Following the closure of the Henry Pride Convalescent Wing of the Royal Women’s Hospital in 1973, ownership of the site was transferred to the Mount Royal Hospital, which established the Henry Pride Geriatric Centre on the site. The new Centre provided care for elderly patients in what was at first a 72-bed facility. The Geriatric Centre operated at Villa Alba until 1992, when it was finally transferred to St George’s Hospital in Cotham Road, Kew. Rosemary McMeekin, a guide at the Villa Alba Museum, worked as a physiotherapist there between 1978 and 1994, and recalls life at Villa Alba in the 1970s and 1980s.
On one lovely spring morning, one dear old lady thought she had died and gone to heaven, as two white pigeons popped in and paraded around her bed..
I started at Henry Pride in July 1978, on a part-time basis. At the time, there were three wards: one for rehabilitation, another for long-term patients, and the third for respite care and or emergencies. The wards were located in the grounds of Villa Alba on the eastern side of the slightly sloping block and were surrounded by lovely gardens. The entrance to Henry Pride was in Nolan Avenue, with the administration, nurses’ home and offices facing the street. Xavier College’s Early Learning Centre now stands where Henry Pride used to be.
When I began there as a physiotherapist in 1978, I initially worked part-time, gradually increasing my time over the sixteen years I worked there. In the early days I was able to bring my two young children to work every so often, and the patients loved seeing them. Henry Pride was also easily accessible by car or bus and there were no parking restrictions.
The patients loved looking up at the ‘old house’ and it helped to make the Henry Pride more homely and less institutionalised. When I first started working there, the janitor lived in the Vestibule – Kitchen area of Villa Alba. He was on hand to keep an eye on the things, and did a wonderful job. Every so often he would let some of us into the house to have a quick look around, which I’m sure was not quite the right thing to do. The garden was wonderfully kept by an Italian gardener, but was never the same once he retired.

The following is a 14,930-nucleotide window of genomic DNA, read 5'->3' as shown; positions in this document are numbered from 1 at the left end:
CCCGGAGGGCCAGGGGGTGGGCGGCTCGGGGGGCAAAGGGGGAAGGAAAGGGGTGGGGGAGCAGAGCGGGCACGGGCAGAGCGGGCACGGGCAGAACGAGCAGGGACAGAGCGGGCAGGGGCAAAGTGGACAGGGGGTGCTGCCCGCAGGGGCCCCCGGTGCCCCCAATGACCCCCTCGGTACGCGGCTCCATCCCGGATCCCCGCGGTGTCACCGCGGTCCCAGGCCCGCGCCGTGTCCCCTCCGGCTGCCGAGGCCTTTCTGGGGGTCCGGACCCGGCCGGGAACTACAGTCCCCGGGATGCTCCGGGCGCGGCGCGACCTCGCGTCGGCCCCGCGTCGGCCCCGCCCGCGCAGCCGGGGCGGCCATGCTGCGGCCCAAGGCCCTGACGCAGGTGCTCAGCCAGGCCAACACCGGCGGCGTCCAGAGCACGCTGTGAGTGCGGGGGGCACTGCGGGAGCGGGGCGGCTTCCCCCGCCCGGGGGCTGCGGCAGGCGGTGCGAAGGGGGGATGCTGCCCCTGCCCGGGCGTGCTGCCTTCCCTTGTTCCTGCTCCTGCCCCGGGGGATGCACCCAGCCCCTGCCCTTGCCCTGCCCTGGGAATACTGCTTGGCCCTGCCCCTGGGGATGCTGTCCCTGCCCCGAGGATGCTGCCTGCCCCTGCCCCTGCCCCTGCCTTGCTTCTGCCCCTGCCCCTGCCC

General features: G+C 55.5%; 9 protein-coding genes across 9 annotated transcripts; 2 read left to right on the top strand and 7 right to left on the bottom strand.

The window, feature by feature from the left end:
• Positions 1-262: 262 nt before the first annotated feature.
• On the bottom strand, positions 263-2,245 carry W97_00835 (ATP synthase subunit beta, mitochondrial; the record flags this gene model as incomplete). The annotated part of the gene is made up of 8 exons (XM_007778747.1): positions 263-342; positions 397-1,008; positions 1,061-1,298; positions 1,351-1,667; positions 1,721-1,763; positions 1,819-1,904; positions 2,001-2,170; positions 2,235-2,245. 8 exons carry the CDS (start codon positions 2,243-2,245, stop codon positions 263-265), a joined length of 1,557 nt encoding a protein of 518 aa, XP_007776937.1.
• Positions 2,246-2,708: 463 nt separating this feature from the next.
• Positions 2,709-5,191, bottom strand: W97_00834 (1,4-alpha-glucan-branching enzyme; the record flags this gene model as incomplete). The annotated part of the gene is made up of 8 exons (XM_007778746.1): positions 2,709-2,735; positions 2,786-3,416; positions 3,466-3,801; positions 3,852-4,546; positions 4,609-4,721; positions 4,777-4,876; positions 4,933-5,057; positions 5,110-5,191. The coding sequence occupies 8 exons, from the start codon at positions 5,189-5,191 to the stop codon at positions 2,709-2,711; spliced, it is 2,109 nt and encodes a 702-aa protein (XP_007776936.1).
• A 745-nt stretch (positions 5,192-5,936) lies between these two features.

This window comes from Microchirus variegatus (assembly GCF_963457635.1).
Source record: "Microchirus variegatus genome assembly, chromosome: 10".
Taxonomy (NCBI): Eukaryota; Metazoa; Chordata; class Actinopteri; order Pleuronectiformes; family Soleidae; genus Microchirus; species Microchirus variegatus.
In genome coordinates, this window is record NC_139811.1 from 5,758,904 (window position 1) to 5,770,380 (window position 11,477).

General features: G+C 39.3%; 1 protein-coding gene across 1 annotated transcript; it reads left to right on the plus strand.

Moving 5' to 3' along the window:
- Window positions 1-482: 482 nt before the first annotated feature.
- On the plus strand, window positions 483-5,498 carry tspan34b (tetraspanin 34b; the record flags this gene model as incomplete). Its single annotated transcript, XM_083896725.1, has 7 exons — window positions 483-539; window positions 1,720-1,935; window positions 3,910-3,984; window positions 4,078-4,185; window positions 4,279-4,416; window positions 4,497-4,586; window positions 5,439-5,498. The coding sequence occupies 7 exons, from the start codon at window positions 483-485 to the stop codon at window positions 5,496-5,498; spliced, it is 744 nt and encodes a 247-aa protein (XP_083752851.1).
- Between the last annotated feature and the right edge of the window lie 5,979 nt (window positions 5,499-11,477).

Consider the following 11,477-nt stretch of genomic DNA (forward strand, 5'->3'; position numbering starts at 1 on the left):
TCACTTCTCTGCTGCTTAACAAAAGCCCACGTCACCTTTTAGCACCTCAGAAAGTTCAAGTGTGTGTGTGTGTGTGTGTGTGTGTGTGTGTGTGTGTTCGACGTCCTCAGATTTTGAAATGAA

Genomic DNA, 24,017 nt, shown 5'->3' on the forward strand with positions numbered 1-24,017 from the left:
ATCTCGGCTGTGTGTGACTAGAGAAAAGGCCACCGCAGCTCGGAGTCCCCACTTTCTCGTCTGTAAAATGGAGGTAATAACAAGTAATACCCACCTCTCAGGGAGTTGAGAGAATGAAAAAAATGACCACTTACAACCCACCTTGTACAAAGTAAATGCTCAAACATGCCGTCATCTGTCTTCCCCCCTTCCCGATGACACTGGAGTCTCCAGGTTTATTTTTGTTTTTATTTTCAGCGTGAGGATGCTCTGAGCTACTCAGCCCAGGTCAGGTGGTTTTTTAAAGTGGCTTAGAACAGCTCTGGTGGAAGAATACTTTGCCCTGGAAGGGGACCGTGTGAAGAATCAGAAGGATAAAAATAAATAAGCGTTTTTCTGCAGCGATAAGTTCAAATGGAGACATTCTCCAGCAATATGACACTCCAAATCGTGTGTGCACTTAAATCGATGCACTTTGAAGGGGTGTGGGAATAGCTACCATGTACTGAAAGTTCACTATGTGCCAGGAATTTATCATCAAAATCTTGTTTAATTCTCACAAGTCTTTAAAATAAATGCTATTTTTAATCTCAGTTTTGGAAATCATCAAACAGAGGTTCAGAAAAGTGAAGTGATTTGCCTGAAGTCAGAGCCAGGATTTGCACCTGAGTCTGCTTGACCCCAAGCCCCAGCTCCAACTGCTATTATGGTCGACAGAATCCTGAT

At every opportunity, the elderly patients and staff would sit in the garden for a morning or afternoon tea, special lunches, and weekly barbeques which were often cooked by the doctors. We even tried having staff meetings in the summer under the lovely Jacaranda tree, which is still visible from the vestibule of Villa Alba. We had to move back inside, as quite a few used to doze off. The bed-ridden patients were also often wheeled close to the open French doors. On one lovely spring morning, one dear old lady thought she had died and gone to heaven, as two white pigeons popped in and paraded around her bed.
The resident animals deserve a mention – Fred the cat, a very big brown tabby, loved napping on a few select beds. This caused some upsets amongst the patients! We also had a large aviary with budgies and quail, which were loved by the patients (and Fred!)
All the staff at Henry Pride were friendly and welcoming and really did have the welfare of the patients at heart. We had cleaners, kitchen staff, porters, office staff, nurses and Allied Health Professionals, doctors and geriatricians from Mt Royal, and later on from St George’s. The transfer to St George’s in 1991-92 was quite lengthy. One ward was re-configured as an ‘Allied Health wing’, and we had a new Physiotherapy and Occupational Therapy department, as well as rooms for podiatry and speech therapy – a very good coverage overall. Social workers also played a very important role.
I thoroughly enjoyed my time at the Henry Pride Geriatric Centre – a very friendly place in a lovely setting, with Villa Alba always there to keep an eye on us all! So much has changed since 1978, when Villa Alba was almost derelict, to the present day, when the grand old lady is gradually getting back to her former glory.